I have a dataset with 12 observations for a particular response variable. In this case the response variable is related with genetic diversity parameters. I want to perform a multiple linear regression using 3 predictors. The assumptions of independence, normality of residuals and homogeneity of variances were not violated. However, I am aware that my sample size is most likely not suitable to perform this analysis (I am following the rule of thumb 10 observations per 1 predictor).

I thought that building a set of nested models comprising all combinations of one or two variables would minimize this issue. However, I am not quite confident regarding the implications in my results of using this procedure because effect sizes and model Akaike weights are no longer comparable, right? Can you please help me with this issue?

Also, do you know other relevant methodological alternatives to apply under the described conditions (i.e. low sample size and 3 predictors) or any relevant references about this subject?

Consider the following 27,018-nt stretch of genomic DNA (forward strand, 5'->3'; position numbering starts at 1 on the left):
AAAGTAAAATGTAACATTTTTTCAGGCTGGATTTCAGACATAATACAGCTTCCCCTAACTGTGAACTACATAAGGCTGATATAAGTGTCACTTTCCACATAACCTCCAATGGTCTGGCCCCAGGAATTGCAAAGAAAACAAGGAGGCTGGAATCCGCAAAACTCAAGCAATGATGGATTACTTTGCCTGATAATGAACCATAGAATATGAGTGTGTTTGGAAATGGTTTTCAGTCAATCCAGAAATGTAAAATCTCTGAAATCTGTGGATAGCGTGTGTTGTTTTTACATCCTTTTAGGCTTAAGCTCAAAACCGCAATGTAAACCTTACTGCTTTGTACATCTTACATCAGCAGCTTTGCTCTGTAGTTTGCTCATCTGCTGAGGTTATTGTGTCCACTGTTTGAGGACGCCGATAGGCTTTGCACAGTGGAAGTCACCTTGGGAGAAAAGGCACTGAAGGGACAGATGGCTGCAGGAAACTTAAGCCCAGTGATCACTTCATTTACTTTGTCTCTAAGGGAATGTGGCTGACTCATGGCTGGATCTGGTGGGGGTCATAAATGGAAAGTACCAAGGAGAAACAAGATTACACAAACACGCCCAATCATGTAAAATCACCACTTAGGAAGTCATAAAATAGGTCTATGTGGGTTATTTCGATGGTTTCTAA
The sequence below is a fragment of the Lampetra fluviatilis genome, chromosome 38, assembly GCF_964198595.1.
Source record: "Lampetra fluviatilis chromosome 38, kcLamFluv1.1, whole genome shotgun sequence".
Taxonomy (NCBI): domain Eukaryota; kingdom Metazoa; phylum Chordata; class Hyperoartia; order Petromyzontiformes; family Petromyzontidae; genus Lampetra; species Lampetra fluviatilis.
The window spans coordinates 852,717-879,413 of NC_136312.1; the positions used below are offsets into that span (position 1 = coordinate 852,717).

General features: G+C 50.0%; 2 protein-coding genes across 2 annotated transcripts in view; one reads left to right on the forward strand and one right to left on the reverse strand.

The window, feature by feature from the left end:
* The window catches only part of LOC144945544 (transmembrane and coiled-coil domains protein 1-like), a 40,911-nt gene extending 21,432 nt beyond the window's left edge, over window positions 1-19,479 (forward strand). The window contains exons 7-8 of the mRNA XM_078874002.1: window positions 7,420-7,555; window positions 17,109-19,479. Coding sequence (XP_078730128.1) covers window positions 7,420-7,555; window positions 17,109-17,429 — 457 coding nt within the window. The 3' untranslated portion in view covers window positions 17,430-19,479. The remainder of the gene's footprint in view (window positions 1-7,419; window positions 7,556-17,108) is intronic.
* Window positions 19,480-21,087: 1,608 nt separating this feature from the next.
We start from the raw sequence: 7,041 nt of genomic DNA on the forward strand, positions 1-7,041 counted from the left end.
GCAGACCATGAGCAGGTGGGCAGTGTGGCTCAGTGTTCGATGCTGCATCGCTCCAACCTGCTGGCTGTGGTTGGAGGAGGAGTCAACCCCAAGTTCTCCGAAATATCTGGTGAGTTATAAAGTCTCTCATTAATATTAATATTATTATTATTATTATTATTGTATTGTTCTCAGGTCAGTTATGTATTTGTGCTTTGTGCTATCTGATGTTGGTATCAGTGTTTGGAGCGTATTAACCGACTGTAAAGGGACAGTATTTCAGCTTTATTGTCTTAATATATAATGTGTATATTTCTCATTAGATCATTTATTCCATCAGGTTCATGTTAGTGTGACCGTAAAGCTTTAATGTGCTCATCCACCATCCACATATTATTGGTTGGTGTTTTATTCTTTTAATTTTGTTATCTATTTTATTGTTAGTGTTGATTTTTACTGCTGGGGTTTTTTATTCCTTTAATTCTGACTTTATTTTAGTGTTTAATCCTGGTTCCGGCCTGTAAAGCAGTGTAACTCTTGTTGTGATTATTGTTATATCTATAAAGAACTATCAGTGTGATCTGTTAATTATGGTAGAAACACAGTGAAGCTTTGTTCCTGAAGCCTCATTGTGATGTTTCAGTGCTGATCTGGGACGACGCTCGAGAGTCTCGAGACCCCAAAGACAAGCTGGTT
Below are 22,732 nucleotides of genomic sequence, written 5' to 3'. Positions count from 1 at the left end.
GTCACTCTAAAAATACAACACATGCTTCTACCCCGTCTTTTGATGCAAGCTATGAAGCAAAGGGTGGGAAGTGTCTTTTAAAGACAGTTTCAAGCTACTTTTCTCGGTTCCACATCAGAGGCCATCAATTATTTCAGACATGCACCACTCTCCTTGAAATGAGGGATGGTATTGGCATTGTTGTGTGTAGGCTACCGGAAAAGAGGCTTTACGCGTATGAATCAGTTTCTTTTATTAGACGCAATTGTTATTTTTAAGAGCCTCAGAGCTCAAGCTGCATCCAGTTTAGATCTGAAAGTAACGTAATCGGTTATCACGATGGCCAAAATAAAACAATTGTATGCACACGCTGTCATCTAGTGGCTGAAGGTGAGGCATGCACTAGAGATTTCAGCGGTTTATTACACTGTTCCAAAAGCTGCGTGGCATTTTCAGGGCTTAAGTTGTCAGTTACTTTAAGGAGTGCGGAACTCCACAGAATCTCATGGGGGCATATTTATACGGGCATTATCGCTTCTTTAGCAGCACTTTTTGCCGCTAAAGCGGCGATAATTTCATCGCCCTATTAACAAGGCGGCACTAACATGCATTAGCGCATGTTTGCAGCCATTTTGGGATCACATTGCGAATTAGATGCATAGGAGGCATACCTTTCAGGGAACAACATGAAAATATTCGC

Thank you very much for your time.


1 Answer 1


If your scientific question is about all three predictors and you have no possibility of collecting more data then you just go ahead. It is not ideal of course as your estimates will be rather imprecise but I imagine you already know that. Doing some form of variable selection may be mis-leading since it tends to be data driven and so may have been unduly affected by some minor quirk in your data-set and so not generalise well to other situations .

  • $\begingroup$ Thank you very much. Instead of using nested models do you know other statistical methods that may be better in cases with low sample sizes? $\endgroup$ Nov 25, 2016 at 11:39

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